Wednesday, May 22, 2019
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Storage and aging Nowadays the quality of the great wines is judged by their ability to mature, but it was not always so. For centuries it was thought that the wine is much better at its young age, immediately after the vinification (winemaking). ===>
Wine language Here are some terms that are likely to encounter through the pages of our site, because as in any particular area and the wine has its own jargon.                 ===>
How exactly the wine is making? The recipe for turning the grapes into wine is roughly as follows:                   ===>
15 April 2010

Wine language

Parent Category: ROOT Category: FP RokStories

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Here are some terms that are likely to encounter through the pages of our site, because as in any particular area and the wine has its own jargon.

 

 

 

 

 

 

 

 

SEDIMENT
Example: "Our Chardonnay has been in contact with sediment for 11 months." Sediment is termed the various solid constituents, which are formed on the bottom of the wine, after fermentation. They can interact with the elements of wine and to create more complex aromas. (Sometimes winemakers periodically stirred sediment in the wine, to accelerate this process.) The white wine which had longer contact with the sediment usually has a richer sense of touch and the fruit taste is blunter than at brief contact.
Sediment in red wine may be obtained by aging in the bottle; it is part of the natural aging process of wine and in no way means that it is rotten.
MALOLACTIC  FERMENTATION
Example: "Our wine has undergone complete malolactic fermentation." Malolactic fermentation represents a secondary fermentation that changes the nature of the acids in wine - converts malic acid into lactic acid. The end result is a wine that is softer and less acidic. Malolactic fermentation usually occurs naturally, but winemakers can cause it or prevent it.
The red wines are almost ever undergoing malolactic fermentation, but for the white wines it is a matter of style discretion of the winemaker. Sometimes malolactic fermentation can bring the white wine buttery character. The malolactic fermentation is often a key process in the creation of good white wine, if you like the style, which is a result of it.
pH
Example: "This wine has a pH 3,4." The chemistry term pH, relative to the wine, has the same meaning as in other scientific fields. ("This shampoo is pH balanced for sensitive skin."). If you want a technical explanation, refer this to your former chemistry teacher. If you are willing to accept the general concept, pH measures the acidity; wines with low pH (approximately 3.4 or less) have higher acidity and wines with high pH, the opposite - have lower acidity.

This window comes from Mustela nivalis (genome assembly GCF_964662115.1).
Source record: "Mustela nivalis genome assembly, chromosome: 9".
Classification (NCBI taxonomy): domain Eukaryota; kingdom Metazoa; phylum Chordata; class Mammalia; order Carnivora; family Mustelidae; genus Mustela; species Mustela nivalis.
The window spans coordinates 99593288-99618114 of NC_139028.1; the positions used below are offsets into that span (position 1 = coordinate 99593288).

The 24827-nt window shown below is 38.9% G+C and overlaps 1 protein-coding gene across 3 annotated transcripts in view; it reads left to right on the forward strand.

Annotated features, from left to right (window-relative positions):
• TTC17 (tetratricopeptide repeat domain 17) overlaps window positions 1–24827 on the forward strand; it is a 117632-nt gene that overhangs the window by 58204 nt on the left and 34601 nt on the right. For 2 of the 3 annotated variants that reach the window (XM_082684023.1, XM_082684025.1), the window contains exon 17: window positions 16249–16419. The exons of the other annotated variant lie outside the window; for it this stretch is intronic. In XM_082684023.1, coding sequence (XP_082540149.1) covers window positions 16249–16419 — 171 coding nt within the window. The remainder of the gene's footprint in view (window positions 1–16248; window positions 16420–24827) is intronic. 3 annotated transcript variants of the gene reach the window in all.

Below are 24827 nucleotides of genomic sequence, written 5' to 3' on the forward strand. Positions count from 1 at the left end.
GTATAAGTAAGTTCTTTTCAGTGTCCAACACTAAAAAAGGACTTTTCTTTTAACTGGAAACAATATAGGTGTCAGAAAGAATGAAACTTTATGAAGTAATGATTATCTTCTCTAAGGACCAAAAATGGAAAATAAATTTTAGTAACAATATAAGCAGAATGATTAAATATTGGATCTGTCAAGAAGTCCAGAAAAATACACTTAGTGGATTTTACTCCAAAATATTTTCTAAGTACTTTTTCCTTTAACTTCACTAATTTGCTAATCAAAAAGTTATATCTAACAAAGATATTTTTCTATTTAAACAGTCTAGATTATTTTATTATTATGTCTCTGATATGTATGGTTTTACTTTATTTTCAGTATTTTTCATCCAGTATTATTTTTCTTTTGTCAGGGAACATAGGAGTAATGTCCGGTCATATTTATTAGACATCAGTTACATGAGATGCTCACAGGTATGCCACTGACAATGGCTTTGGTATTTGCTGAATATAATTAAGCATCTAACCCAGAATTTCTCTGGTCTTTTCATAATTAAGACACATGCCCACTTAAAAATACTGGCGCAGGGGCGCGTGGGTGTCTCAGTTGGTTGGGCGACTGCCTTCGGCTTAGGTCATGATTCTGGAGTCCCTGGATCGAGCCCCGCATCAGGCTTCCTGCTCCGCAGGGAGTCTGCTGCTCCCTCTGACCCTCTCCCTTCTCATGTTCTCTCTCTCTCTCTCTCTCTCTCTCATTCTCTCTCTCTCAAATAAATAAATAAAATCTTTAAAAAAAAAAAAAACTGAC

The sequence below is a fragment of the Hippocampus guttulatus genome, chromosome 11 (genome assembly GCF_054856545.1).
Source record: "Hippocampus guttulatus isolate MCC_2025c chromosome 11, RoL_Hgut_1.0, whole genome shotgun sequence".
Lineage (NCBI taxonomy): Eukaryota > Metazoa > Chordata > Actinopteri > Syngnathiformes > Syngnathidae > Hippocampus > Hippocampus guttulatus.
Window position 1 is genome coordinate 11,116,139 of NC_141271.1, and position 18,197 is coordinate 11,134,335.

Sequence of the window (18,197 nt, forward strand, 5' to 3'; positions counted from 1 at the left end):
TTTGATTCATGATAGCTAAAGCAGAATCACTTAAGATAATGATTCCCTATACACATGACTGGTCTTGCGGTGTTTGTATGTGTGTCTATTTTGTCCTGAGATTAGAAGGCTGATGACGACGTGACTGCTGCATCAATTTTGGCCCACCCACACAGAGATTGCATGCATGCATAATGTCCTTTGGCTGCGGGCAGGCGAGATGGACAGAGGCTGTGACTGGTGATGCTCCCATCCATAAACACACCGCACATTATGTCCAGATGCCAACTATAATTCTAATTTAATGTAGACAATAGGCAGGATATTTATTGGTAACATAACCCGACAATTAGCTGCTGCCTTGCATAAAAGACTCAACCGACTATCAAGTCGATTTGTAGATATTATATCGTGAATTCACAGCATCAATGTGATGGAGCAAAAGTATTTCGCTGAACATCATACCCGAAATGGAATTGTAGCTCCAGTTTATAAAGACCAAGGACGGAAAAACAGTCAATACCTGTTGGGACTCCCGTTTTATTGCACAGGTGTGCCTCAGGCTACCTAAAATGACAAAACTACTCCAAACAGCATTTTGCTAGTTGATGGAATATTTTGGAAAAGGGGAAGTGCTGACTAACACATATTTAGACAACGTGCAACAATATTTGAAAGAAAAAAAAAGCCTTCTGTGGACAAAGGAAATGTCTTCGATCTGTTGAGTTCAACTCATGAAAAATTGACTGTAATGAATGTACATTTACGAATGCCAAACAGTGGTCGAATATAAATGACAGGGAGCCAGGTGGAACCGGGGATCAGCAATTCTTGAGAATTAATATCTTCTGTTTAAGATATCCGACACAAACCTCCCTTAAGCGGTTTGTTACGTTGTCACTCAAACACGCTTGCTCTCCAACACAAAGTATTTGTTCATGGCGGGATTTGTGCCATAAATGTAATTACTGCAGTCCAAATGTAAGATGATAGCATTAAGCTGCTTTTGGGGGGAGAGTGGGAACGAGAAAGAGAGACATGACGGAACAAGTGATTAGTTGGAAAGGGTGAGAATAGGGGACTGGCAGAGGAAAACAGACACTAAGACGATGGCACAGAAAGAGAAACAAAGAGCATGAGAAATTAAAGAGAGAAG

CLARIFICATION AND FILTRATION
Example:  “Wine is not clarified and not filtrated.” The process of clarification and filtration is carried out in almost all the wines at the end of the period of maturation when they are almost ready for bottling. The purpose of these procedures is finally the wine to be bright, with clear color, that is not dreggy, no solids in it, and to be stabilized (i.e. to remove residual yeast, bacteria and other microscopic organisms that can impair the quality of the wine after bottling).
There is a popular belief among the opponents of the use of high technology that clarification and filtration of wine deprive it from its character; that non-clarified and unfiltered wine is inherently better, even if not shining. But the question is rather complicated. (At least there are degrees of clarification and filtration, such as light and tender clarification filtration).
BLENDING
Example: "We decided to blending five different varieties of grapes to make wine more complex (to create different levels of complexity)."
In winemaking different grape varieties are fermented separately and then mixed. But blending refers to the mixing of wine from different barrels (or batches) of the same variety to be homogeneous batch before bottling.
The reasons for the blending of wines from different grape varieties are many. In most cases, the objective is to achieve a more interesting final result, the flavor and aroma of the wine is to be enriched. Sometimes it can be blended and to reduce costs by diluting expensive wine (such as Chardonnay brand). However, in most cases winemakers are blending to improve wine quality using complementary varieties which characteristics reinforce each other. Many traditional European wines, such as those from Rioja, Bordeaux, Chateauneuf-du-Pape or Champagne are mixed wines which have received distinctive flavor thanks to several varieties of grapes.

 

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